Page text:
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Recognizing Black History Month: St. Josephine Bakhita

In honor of Black History Month, each week in February, we will share the story of an African-American Saint. This week, we introduce you to St. Josephine Bakhita (left).

St. Josephine Bakhita (1869-1947) was kidnapped and sold into slavery in the Darfur region of southern Sudan when she was just seven years old. Her slave owners named her Bakhita, which means “fortunate” in Arabic. But she did not have a fortunate childhood. She was tortured by her various owners who branded her and beat her.

Although Josephine endured all this, they could never touch her spirit. As a teenager, she came into contact with Canossian Sisters, a Catholic order of nuns, and asked them to help her get baptized. These nuns petitioned to the state of Italy to intervene and free her from slavery. Once free, Josephine decided to join the religious order. She moved to Northern Italy, where she dedicated her life to assisting her religious community and teaching others to love God.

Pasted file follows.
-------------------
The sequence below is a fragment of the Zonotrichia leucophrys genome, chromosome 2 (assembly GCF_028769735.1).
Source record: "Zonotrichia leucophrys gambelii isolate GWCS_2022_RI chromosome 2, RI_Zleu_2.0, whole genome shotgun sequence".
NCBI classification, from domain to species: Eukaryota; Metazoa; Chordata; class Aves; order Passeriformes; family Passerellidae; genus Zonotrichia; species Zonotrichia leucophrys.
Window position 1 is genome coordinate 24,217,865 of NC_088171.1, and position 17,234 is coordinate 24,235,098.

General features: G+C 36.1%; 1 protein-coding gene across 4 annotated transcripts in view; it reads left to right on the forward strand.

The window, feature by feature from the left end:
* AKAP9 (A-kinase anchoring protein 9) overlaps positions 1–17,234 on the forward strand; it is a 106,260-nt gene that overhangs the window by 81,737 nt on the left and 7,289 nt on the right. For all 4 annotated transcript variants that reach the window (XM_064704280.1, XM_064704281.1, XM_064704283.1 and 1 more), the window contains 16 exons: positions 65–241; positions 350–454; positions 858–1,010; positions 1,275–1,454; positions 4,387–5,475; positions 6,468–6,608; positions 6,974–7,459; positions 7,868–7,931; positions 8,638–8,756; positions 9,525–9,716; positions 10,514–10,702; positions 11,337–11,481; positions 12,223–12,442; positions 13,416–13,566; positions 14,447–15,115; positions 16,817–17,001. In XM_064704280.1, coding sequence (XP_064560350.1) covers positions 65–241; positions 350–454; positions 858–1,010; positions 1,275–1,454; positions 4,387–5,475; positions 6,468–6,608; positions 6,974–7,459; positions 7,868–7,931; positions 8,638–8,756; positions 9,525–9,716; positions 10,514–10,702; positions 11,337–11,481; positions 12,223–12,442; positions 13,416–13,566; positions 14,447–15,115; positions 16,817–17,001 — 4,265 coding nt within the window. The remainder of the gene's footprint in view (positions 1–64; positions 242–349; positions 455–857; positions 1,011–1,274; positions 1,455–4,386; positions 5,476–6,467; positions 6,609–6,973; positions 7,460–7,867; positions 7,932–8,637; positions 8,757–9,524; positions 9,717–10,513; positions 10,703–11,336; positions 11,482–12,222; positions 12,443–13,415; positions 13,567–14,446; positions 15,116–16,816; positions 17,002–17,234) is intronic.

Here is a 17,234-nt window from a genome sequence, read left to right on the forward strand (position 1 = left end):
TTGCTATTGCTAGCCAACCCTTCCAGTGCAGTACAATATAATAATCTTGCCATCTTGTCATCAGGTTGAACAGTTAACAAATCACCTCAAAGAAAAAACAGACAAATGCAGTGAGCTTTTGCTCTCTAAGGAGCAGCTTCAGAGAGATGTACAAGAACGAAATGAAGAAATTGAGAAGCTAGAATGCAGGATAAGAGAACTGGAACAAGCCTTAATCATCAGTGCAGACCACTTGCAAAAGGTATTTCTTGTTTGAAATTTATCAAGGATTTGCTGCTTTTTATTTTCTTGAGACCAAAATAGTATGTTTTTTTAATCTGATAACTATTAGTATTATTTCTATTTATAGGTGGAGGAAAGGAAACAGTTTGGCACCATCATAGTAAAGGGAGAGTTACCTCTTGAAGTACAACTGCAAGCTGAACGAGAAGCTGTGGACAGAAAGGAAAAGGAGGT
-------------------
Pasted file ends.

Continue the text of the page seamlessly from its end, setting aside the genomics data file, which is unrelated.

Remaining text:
Known for her smile, gentleness, and holiness, St. Josephine was beatified in 1992 and canonized shortly after on October 2000 by Pope John Paul II. She is the first person to be canonized from Sudan, is the patron saint of the country and the patron saint of survivors of human trafficking.

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